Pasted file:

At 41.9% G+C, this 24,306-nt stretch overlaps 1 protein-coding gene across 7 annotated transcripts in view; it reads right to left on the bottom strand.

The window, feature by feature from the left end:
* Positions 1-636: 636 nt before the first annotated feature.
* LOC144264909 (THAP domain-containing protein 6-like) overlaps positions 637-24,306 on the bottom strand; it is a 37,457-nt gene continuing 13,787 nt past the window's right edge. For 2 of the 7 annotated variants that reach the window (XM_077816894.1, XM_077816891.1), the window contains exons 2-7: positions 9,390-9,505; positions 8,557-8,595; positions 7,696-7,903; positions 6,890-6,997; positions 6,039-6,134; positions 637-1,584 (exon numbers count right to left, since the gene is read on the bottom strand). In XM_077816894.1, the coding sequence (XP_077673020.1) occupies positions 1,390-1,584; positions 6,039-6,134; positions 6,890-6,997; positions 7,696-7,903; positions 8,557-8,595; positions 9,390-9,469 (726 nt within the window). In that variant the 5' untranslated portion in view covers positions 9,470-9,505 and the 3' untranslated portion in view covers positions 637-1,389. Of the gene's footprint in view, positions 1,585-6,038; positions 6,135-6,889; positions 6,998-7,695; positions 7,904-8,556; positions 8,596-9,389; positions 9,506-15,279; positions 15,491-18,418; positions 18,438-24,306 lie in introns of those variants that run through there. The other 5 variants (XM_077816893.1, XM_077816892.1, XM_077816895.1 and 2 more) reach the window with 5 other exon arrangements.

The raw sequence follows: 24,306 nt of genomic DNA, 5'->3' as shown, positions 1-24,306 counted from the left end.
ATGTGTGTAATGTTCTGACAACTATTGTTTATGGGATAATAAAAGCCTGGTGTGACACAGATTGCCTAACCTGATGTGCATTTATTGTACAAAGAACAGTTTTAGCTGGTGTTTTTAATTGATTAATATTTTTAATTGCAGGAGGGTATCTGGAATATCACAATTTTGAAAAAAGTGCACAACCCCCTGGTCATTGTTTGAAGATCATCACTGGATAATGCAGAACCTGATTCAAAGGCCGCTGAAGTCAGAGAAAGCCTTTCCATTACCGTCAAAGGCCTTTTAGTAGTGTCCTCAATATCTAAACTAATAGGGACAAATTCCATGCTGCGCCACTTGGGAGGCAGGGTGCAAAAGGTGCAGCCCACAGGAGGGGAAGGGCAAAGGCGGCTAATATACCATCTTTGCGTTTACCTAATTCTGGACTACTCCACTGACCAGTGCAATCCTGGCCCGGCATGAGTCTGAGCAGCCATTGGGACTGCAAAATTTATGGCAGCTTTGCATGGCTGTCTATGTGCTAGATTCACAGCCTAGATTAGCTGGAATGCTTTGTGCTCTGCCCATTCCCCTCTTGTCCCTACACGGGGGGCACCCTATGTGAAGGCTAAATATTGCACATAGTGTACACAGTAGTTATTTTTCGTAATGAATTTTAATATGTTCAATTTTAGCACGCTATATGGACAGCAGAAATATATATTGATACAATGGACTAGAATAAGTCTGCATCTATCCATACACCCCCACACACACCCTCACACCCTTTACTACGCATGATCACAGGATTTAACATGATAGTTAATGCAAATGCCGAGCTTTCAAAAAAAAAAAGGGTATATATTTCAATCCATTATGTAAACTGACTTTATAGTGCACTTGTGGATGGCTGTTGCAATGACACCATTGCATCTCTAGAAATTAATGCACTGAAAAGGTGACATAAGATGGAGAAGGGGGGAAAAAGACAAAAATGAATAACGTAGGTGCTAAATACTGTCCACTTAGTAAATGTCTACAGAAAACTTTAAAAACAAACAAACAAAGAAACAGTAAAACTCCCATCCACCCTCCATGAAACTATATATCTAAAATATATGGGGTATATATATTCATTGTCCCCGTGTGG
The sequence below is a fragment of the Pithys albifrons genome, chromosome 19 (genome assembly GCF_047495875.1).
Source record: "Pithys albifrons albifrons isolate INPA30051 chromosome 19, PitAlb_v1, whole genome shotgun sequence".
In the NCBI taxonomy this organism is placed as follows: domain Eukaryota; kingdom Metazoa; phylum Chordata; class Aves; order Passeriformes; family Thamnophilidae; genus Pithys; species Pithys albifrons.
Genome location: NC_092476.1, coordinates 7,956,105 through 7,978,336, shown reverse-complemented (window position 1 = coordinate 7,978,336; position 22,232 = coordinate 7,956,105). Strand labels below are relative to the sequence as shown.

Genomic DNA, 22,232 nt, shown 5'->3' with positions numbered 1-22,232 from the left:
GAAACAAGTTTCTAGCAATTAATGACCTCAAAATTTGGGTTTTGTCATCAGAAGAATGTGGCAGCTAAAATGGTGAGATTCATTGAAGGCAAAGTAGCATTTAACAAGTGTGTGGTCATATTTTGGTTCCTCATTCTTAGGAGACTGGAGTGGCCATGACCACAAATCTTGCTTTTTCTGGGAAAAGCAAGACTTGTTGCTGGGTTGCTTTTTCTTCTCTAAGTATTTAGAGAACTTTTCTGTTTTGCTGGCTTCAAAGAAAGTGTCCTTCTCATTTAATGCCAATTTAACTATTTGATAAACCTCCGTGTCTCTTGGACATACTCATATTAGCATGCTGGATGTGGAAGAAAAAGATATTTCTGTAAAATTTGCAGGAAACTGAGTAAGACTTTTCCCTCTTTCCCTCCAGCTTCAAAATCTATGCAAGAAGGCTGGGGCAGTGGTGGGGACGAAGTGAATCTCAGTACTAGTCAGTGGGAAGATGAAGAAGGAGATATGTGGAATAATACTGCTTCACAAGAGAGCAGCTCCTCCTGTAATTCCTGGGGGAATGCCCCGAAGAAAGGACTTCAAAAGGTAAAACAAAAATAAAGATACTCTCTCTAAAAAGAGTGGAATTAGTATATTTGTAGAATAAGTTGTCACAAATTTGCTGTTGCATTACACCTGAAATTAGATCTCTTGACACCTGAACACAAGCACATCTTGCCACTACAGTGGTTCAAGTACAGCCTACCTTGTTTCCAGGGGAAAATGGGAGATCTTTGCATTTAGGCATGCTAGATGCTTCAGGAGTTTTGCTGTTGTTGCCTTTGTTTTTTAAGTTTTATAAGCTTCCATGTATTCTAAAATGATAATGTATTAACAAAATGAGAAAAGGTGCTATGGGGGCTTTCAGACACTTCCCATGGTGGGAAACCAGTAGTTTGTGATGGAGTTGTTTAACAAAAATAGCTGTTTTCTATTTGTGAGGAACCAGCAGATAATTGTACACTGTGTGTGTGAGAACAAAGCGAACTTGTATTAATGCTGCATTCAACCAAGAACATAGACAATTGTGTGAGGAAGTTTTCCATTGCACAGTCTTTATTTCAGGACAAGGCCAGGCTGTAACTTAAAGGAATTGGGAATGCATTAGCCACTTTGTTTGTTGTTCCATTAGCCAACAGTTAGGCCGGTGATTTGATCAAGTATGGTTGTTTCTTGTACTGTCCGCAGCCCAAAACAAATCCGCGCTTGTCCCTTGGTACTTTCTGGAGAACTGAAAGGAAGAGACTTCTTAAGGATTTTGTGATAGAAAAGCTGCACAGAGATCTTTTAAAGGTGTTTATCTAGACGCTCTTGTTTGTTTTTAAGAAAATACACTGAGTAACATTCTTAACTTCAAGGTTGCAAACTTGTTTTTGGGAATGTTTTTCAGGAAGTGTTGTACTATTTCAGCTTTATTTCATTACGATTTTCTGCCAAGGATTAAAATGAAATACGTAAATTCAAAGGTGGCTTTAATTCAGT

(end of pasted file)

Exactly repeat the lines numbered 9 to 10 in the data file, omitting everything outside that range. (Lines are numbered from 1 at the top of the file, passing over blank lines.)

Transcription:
In the NCBI taxonomy this organism is placed as follows: domain Eukaryota; kingdom Metazoa; phylum Chordata; class Aves; order Passeriformes; family Thamnophilidae; genus Pithys; species Pithys albifrons.
Genome location: NC_092476.1, coordinates 7,956,105 through 7,978,336, shown reverse-complemented (window position 1 = coordinate 7,978,336; position 22,232 = coordinate 7,956,105). Strand labels below are relative to the sequence as shown.